THE former railway minister exaggerated the potential performance of trains on the Shanghai-Beijing high-speed link, a former deputy chief engineer at the ministry has claimed.
Liu Zhijun, who was dismissed in February in a graft probe, had said the train would reach a maximum speed of 380kph and maintain a constant speed of 350kph.
But Zhou Yimin told yesterday’s 21st Century Business Herald that the train could only reach 350kph for a few minutes at a time.
The high-speed train was developed by China based on foreign technology. The foreign manufacturers clearly stated in their contract that the maximum operational speed was 300kph, Zhou told the newspaper.
If the train ran at 350kph, it was operating beyond the safety margin.
“If any problem happens while the train is running at such a high speed, the consequences would be unimaginable, as China doesn’t have the experience and technology to solve the issue,” Zhou was quoted as saying.
High-speed trains made by Japan and France had reached 440kph and 574kph in test runs and but tests runs and daily operation were totally different things, Zhou said.
Zhou said that an official with Siemens AG, which sold components to Chinese train makers, once told him they didn’t care how China promoted the technology as long as Siemens could seal the deal; secondly, the technology they sold was designed for a top speed of 300kph. If the trains ran faster than that, they wouldn’t be responsible for any consequences.
Zhou said China had made a big leap in technological know-how after importing technical platforms but still lacked core research and development capacity.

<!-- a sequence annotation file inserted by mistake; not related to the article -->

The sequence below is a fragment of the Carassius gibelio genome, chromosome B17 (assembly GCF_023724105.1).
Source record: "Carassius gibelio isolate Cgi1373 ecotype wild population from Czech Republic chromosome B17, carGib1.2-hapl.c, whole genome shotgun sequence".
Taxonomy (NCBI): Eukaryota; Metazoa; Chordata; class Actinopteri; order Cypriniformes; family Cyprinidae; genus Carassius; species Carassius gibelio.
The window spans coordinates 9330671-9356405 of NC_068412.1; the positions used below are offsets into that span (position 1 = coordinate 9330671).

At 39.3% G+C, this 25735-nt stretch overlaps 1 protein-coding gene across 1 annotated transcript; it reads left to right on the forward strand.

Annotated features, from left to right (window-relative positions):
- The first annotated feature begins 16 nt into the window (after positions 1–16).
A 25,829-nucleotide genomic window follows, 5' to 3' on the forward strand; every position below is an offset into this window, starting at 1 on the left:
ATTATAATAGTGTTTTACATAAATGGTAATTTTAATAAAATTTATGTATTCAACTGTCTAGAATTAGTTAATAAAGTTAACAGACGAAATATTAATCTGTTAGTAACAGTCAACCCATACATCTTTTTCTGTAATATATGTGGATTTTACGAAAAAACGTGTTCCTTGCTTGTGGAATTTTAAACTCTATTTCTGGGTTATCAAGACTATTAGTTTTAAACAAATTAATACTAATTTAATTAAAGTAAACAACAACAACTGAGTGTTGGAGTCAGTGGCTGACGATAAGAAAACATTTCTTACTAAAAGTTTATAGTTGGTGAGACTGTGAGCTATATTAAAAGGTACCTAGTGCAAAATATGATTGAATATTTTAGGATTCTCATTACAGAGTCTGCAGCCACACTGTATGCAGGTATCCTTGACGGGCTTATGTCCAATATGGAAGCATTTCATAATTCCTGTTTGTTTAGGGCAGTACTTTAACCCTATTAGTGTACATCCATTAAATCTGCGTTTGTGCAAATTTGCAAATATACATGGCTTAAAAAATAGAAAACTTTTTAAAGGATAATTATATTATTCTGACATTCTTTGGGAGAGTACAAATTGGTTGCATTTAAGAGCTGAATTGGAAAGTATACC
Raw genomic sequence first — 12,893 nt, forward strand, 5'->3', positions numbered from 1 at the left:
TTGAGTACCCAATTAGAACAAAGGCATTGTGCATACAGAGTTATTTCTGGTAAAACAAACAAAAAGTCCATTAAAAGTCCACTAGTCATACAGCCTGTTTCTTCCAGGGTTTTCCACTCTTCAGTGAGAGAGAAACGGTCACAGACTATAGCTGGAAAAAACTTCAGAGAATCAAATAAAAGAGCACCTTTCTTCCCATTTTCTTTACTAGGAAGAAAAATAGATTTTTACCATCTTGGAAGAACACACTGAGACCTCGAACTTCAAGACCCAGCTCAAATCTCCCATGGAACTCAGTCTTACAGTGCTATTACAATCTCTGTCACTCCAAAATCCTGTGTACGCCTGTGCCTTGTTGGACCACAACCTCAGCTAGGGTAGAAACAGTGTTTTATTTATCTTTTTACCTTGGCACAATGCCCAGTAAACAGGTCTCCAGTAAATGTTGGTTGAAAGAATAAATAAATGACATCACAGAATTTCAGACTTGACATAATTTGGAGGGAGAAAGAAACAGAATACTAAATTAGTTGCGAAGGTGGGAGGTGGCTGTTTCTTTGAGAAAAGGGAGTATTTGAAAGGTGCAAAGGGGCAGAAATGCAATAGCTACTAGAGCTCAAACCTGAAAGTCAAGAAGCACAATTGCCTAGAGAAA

Some minor problems had surfaced in China’s high-speed railways but had been kept confidential, Zhou said.
Subsidence causing gaps of up to 40 centimeters between the ground and the track was found along the high-speed rail line linking Taiyuan, capital of Shanxi Province, and Shijiazhuang, the provincial capital of Hebei, only two years after construction was completed.
And the bullet train running between Beijing and Shenyang, capital of the northeastern Liaoning Province, had suffered several malfunctions, he said.
Zhou said he wrote a letter to the current railway minister, Sheng Guangzu, in April proposing that the planned speed on the Shanghai-Beijing bullet train be lowered.
A few days later, Sheng announced that China was slowing the operational speed of all its bullet trains from 350kph to 300kph following safety concerns and complaints that tickets were too expensive.
The Shanghai-Beijing high-speed railway began trial operations on May 11 and will be officially put into use at the end of this month.
Zhou joined in the feasibility study and research for the new service.